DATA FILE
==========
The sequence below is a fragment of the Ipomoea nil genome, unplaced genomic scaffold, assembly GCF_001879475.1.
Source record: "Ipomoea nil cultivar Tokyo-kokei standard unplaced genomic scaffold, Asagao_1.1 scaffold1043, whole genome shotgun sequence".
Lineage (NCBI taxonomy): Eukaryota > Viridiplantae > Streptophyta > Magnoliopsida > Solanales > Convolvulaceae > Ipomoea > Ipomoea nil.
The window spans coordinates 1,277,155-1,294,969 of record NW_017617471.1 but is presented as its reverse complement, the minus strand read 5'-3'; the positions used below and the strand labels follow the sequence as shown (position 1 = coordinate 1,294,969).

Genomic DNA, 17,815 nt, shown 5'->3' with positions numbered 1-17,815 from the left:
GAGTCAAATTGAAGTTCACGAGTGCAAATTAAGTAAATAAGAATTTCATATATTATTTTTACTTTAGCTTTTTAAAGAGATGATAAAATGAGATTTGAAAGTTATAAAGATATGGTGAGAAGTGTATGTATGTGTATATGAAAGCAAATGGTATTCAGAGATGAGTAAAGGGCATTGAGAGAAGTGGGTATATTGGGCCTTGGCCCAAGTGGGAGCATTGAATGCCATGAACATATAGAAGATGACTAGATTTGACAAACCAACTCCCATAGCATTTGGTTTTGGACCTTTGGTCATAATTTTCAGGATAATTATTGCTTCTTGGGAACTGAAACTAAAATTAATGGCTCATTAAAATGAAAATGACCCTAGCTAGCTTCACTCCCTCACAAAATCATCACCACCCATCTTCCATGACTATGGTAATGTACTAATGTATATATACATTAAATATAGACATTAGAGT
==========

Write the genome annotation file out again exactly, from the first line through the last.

The sequence below is a fragment of the Ipomoea nil genome, unplaced genomic scaffold, assembly GCF_001879475.1.
Source record: "Ipomoea nil cultivar Tokyo-kokei standard unplaced genomic scaffold, Asagao_1.1 scaffold1043, whole genome shotgun sequence".
Lineage (NCBI taxonomy): Eukaryota > Viridiplantae > Streptophyta > Magnoliopsida > Solanales > Convolvulaceae > Ipomoea > Ipomoea nil.
The window spans coordinates 1,277,155-1,294,969 of record NW_017617471.1 but is presented as its reverse complement, the minus strand read 5'-3'; the positions used below and the strand labels follow the sequence as shown (position 1 = coordinate 1,294,969).

Genomic DNA, 17,815 nt, shown 5'->3' with positions numbered 1-17,815 from the left:
GAGTCAAATTGAAGTTCACGAGTGCAAATTAAGTAAATAAGAATTTCATATATTATTTTTACTTTAGCTTTTTAAAGAGATGATAAAATGAGATTTGAAAGTTATAAAGATATGGTGAGAAGTGTATGTATGTGTATATGAAAGCAAATGGTATTCAGAGATGAGTAAAGGGCATTGAGAGAAGTGGGTATATTGGGCCTTGGCCCAAGTGGGAGCATTGAATGCCATGAACATATAGAAGATGACTAGATTTGACAAACCAACTCCCATAGCATTTGGTTTTGGACCTTTGGTCATAATTTTCAGGATAATTATTGCTTCTTGGGAACTGAAACTAAAATTAATGGCTCATTAAAATGAAAATGACCCTAGCTAGCTTCACTCCCTCACAAAATCATCACCACCCATCTTCCATGACTATGGTAATGTACTAATGTATATATACATTAAATATAGACATTAGAGT